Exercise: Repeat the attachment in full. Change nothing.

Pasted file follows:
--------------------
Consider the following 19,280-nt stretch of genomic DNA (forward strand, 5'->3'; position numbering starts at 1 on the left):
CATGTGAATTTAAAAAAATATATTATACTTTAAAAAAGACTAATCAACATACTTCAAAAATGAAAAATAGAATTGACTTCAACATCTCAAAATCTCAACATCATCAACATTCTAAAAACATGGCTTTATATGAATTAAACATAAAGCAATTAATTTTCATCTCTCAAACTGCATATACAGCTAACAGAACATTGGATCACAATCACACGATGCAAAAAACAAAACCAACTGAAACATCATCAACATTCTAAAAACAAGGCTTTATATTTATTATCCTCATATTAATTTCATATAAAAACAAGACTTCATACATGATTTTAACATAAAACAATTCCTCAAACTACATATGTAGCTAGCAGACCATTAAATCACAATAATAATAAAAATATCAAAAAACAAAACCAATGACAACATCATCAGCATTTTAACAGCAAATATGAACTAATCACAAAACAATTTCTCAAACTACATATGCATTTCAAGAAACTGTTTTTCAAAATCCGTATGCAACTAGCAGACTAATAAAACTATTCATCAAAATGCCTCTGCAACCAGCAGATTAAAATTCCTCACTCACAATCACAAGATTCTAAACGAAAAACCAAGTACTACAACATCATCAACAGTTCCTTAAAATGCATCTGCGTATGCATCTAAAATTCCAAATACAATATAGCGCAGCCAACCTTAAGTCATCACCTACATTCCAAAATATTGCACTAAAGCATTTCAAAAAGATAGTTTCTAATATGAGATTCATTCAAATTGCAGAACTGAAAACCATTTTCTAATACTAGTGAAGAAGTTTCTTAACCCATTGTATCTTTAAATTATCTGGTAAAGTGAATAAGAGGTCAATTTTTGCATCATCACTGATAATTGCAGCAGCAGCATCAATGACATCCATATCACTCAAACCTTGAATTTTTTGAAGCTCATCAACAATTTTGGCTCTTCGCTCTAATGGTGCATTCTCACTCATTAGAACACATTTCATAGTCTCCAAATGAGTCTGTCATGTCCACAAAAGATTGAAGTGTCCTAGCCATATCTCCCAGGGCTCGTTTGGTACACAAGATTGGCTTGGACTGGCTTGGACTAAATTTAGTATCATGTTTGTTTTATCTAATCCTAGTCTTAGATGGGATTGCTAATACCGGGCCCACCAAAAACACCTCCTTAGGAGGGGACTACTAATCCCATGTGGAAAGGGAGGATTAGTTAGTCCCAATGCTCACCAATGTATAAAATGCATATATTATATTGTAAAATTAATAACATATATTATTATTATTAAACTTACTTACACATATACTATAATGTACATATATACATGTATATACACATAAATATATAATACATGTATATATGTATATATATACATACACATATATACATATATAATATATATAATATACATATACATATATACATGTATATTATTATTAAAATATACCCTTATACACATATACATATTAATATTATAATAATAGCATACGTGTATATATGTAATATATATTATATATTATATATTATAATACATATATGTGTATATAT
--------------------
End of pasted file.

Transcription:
Consider the following 19,280-nt stretch of genomic DNA (forward strand, 5'->3'; position numbering starts at 1 on the left):
CATGTGAATTTAAAAAAATATATTATACTTTAAAAAAGACTAATCAACATACTTCAAAAATGAAAAATAGAATTGACTTCAACATCTCAAAATCTCAACATCATCAACATTCTAAAAACATGGCTTTATATGAATTAAACATAAAGCAATTAATTTTCATCTCTCAAACTGCATATACAGCTAACAGAACATTGGATCACAATCACACGATGCAAAAAACAAAACCAACTGAAACATCATCAACATTCTAAAAACAAGGCTTTATATTTATTATCCTCATATTAATTTCATATAAAAACAAGACTTCATACATGATTTTAACATAAAACAATTCCTCAAACTACATATGTAGCTAGCAGACCATTAAATCACAATAATAATAAAAATATCAAAAAACAAAACCAATGACAACATCATCAGCATTTTAACAGCAAATATGAACTAATCACAAAACAATTTCTCAAACTACATATGCATTTCAAGAAACTGTTTTTCAAAATCCGTATGCAACTAGCAGACTAATAAAACTATTCATCAAAATGCCTCTGCAACCAGCAGATTAAAATTCCTCACTCACAATCACAAGATTCTAAACGAAAAACCAAGTACTACAACATCATCAACAGTTCCTTAAAATGCATCTGCGTATGCATCTAAAATTCCAAATACAATATAGCGCAGCCAACCTTAAGTCATCACCTACATTCCAAAATATTGCACTAAAGCATTTCAAAAAGATAGTTTCTAATATGAGATTCATTCAAATTGCAGAACTGAAAACCATTTTCTAATACTAGTGAAGAAGTTTCTTAACCCATTGTATCTTTAAATTATCTGGTAAAGTGAATAAGAGGTCAATTTTTGCATCATCACTGATAATTGCAGCAGCAGCATCAATGACATCCATATCACTCAAACCTTGAATTTTTTGAAGCTCATCAACAATTTTGGCTCTTCGCTCTAATGGTGCATTCTCACTCATTAGAACACATTTCATAGTCTCCAAATGAGTCTGTCATGTCCACAAAAGATTGAAGTGTCCTAGCCATATCTCCCAGGGCTCGTTTGGTACACAAGATTGGCTTGGACTGGCTTGGACTAAATTTAGTATCATGTTTGTTTTATCTAATCCTAGTCTTAGATGGGATTGCTAATACCGGGCCCACCAAAAACACCTCCTTAGGAGGGGACTACTAATCCCATGTGGAAAGGGAGGATTAGTTAGTCCCAATGCTCACCAATGTATAAAATGCATATATTATATTGTAAAATTAATAACATATATTATTATTATTAAACTTACTTACACATATACTATAATGTACATATATACATGTATATACACATAAATATATAATACATGTATATATGTATATATATACATACACATATATACATATATAATATATATAATATACATATACATATATACATGTATATTATTATTAAAATATACCCTTATACACATATACATATTAATATTATAATAATAGCATACGTGTATATATGTAATATATATTATATATTATATATTATAATACATATATGTGTATATAT